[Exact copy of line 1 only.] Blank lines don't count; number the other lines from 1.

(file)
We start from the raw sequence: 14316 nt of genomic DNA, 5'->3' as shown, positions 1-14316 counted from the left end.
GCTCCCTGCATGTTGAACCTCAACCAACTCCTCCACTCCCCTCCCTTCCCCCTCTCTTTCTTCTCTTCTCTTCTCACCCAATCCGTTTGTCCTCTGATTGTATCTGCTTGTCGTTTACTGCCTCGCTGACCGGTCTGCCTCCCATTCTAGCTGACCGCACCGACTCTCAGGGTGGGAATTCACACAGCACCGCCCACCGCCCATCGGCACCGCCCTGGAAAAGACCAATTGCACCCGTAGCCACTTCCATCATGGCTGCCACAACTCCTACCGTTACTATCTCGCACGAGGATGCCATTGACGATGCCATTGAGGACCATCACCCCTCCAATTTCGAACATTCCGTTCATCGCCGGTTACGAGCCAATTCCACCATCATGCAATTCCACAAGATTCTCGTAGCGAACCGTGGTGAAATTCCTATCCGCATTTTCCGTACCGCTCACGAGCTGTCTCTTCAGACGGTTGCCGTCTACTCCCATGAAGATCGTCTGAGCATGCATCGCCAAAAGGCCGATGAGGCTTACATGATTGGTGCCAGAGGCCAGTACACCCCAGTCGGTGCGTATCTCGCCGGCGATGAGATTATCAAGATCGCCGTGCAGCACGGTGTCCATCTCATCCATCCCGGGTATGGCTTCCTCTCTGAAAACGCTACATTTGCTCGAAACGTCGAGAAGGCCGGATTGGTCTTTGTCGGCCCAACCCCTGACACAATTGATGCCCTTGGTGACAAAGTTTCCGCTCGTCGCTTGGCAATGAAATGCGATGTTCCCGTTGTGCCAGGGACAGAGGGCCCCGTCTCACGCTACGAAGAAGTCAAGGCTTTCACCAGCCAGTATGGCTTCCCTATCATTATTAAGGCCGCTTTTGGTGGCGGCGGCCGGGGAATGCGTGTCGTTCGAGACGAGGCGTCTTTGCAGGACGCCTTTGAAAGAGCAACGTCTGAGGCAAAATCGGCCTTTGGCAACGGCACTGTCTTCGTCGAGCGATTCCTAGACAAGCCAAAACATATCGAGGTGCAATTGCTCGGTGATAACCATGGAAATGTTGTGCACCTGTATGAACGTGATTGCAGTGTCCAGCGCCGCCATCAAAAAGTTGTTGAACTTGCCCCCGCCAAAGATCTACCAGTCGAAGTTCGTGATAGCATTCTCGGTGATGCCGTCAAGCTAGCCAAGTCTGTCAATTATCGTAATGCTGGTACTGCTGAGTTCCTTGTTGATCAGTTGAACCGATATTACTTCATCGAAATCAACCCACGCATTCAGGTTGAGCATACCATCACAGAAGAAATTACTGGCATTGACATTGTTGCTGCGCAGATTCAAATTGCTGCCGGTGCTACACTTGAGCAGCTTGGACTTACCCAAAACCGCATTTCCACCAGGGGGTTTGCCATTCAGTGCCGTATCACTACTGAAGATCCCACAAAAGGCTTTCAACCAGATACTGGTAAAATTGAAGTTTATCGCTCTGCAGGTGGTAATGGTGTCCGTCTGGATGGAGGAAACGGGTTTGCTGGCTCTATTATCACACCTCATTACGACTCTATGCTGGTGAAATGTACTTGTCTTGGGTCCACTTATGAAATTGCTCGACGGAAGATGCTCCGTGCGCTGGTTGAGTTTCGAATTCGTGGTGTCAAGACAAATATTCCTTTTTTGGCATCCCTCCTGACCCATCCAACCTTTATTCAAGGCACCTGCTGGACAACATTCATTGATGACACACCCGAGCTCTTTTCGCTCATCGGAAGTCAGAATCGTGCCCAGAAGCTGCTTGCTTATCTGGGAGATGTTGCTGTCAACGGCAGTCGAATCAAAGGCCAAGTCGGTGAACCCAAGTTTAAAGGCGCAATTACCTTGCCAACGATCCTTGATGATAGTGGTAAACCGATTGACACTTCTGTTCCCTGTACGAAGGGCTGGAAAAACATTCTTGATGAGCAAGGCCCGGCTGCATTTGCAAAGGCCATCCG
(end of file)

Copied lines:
We start from the raw sequence: 14316 nt of genomic DNA, 5'->3' as shown, positions 1-14316 counted from the left end.